ROME (Reuters) - Italy's centre-left Democratic Party has increased its opinion poll lead, two surveys conducted just before a political crisis threatened to end Prime Minister Mario Monti's term early showed on Friday.
Elections are expected to be held early next year and the polls suggest the Democratic Party (PD) would be the largest party in parliament, but would probably have to seek allies from smaller leftist or centrist parties to be able to form a government.
A poll by the SWG institute for RAI television gave the PD 30.3 percent support, up from 30 percent a week earlier, higher than a 19.7 percent readout for the anti-establishment 5-Star Movement of comic Beppe Grillo.
A second poll by research group Demos and Pi for left-leaning daily La Repubblica gave the PD 37.8 percent support, an increase of more than ten points from a previous poll in September.
Silvio Berlusconi's centre-right PDL party, which triggered instability on Thursday by withholding its support for Monti's technocrat government in two parliamentary confidence votes, saw a slight drop in both polls, with the RAI one showing it on 13.8 percent and the Repubblica one putting it on 18.2 percent.
In the latter survey, Berlusconi emerged as one of the least popular leaders among 16 people graded, with an approval rating of just 20.8 percent. With 50.1 percent, PD leader Pier Luigi Bersani was among the most popular, as was Monti, with a 47.3 percent rating.
The surveys of just over 1,000 people each were conducted between Monday and Wednesday this week before Thursday's events in parliament which may see the election brought forward slightly.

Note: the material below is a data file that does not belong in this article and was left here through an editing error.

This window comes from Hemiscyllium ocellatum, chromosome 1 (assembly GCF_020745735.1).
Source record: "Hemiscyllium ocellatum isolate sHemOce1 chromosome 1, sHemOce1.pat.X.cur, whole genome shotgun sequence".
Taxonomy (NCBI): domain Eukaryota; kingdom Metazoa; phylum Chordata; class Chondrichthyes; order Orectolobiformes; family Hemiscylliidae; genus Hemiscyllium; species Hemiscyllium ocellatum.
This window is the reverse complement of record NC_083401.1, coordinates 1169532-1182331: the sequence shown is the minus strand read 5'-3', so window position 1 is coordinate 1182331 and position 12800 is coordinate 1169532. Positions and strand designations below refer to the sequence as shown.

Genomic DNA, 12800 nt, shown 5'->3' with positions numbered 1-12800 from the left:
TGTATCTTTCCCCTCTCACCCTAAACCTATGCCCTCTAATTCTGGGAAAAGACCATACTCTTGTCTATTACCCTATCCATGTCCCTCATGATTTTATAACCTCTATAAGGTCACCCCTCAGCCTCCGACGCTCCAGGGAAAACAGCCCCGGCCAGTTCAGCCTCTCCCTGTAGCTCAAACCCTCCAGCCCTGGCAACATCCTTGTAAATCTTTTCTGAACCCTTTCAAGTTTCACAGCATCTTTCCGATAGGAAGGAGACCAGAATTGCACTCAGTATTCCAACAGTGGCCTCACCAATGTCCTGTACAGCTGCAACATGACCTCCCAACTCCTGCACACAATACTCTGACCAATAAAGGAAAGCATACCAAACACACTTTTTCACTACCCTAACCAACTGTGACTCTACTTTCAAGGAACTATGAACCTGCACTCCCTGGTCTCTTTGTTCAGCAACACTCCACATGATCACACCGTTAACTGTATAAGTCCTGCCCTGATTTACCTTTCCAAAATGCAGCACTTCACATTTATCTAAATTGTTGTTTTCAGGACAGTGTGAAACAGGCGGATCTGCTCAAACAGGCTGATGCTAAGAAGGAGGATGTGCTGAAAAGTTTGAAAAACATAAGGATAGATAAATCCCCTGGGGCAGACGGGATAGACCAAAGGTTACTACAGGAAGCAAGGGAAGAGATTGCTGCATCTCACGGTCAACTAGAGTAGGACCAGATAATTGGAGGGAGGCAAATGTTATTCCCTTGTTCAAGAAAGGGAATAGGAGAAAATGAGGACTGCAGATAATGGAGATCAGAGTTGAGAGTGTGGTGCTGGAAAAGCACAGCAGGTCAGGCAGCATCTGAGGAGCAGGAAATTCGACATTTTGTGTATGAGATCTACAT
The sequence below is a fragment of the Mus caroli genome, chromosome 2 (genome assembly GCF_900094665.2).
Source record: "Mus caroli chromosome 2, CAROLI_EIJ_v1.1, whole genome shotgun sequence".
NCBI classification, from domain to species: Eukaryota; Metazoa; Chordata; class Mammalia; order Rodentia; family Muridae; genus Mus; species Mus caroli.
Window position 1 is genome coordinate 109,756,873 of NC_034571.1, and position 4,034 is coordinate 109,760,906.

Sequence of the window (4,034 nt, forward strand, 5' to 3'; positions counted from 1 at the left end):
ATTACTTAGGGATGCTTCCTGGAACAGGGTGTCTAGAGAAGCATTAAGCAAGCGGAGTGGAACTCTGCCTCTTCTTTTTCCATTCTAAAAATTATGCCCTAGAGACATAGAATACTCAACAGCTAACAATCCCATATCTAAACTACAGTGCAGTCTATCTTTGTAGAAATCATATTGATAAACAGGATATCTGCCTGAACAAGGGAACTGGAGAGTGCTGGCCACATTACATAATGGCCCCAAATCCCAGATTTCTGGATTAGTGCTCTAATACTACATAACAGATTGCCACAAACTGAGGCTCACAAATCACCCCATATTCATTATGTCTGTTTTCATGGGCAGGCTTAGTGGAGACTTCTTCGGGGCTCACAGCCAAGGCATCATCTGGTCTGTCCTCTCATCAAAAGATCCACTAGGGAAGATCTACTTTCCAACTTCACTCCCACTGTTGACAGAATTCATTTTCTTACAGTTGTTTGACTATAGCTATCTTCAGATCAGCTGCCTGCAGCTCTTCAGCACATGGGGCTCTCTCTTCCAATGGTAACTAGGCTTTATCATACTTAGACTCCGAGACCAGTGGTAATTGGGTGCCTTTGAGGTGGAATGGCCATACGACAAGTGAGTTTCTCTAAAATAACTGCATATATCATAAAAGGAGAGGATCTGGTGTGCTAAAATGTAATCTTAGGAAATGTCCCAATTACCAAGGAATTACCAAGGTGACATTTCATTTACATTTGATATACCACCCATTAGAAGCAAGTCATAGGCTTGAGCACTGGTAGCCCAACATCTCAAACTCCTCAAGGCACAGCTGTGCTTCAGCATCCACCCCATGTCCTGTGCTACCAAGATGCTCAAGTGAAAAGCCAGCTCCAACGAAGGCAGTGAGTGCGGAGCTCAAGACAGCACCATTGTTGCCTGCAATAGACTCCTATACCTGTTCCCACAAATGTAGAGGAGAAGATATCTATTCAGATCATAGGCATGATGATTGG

The date of the vote remains uncertain pending a decision by President Giorgio Napolitano though Italy had in any case been expected to go to the polls no later than March.
The RAI poll gave Monti an approval rating of 33 percent, a fall of three points from a week earlier and the lowest level since the former European Commissioner was appointed just over a year ago to succeed Berlusconi at the height of the financial crisis.
Monti, who has been credited with restoring Italy's credibility with financial markets but who has angered voters with a series of tax hikes and spending cuts, has said he would be available to serve a second term if the election failed to produce a clear winner.
He has previously said he would not run himself but there has been speculation he may stand as a candidate.
A new centrist group headed by Ferrari chairman Luca Cordero di Montezemolo and seen as a possible vehicle for a Monti candidacy, saw its slim support decline further, dropping to 2.4 percent from 3.8 percent, according to the RAI poll.
Reporting by Naomi O'Leary; Editing by Andrew Osborn